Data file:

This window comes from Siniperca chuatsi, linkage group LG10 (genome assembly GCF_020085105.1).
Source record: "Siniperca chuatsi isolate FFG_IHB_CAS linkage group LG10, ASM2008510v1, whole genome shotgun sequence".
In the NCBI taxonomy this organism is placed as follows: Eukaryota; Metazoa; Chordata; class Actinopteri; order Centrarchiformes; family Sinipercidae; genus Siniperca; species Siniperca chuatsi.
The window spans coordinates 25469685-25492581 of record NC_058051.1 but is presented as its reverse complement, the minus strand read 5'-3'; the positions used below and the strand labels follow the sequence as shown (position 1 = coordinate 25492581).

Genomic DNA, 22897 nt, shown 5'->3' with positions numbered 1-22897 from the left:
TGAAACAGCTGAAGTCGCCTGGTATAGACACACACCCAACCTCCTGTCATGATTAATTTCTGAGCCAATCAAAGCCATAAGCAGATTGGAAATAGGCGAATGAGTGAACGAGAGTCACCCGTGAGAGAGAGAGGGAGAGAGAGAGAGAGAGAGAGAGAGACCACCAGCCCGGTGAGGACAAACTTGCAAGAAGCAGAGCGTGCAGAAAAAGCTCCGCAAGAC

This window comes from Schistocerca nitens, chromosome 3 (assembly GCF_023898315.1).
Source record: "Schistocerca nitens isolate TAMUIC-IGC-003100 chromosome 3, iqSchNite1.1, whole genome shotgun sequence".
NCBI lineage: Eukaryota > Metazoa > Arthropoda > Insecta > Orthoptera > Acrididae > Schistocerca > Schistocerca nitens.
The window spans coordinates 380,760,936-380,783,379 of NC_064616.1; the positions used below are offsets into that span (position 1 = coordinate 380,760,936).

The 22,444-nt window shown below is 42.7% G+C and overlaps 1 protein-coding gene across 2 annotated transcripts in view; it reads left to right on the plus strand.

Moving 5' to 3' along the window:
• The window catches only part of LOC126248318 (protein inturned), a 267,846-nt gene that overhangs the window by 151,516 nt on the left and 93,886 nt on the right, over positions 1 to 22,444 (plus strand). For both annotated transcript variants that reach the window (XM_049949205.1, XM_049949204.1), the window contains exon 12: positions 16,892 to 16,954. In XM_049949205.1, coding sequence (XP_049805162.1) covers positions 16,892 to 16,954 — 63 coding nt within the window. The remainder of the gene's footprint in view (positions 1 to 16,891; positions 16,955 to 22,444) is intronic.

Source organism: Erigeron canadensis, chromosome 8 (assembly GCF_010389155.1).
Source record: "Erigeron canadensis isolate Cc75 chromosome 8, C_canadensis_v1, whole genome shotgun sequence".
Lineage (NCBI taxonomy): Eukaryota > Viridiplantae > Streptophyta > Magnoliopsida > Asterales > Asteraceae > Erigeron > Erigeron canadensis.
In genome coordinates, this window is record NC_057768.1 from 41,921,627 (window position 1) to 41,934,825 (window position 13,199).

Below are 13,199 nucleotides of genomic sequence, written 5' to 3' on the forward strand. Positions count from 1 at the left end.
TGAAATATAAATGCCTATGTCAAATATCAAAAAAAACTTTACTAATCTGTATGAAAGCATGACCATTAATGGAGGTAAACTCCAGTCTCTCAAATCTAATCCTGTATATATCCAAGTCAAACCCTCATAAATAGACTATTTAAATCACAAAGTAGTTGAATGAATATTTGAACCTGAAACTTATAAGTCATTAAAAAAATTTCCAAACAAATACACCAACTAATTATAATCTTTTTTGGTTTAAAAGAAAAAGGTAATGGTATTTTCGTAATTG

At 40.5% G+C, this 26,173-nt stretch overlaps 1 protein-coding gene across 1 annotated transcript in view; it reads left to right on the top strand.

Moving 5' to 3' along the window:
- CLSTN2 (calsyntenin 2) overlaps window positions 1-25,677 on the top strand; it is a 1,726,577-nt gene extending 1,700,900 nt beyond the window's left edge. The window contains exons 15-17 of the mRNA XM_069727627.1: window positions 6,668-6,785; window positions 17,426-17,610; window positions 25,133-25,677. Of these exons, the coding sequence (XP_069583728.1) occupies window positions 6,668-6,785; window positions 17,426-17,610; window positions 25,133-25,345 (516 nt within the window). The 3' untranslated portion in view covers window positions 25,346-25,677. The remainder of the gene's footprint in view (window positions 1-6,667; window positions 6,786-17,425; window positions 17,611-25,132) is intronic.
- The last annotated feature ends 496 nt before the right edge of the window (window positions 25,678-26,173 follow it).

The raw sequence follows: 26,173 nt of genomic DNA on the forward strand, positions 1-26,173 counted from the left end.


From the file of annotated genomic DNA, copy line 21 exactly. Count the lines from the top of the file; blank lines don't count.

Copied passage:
Moving 5' to 3' along the window: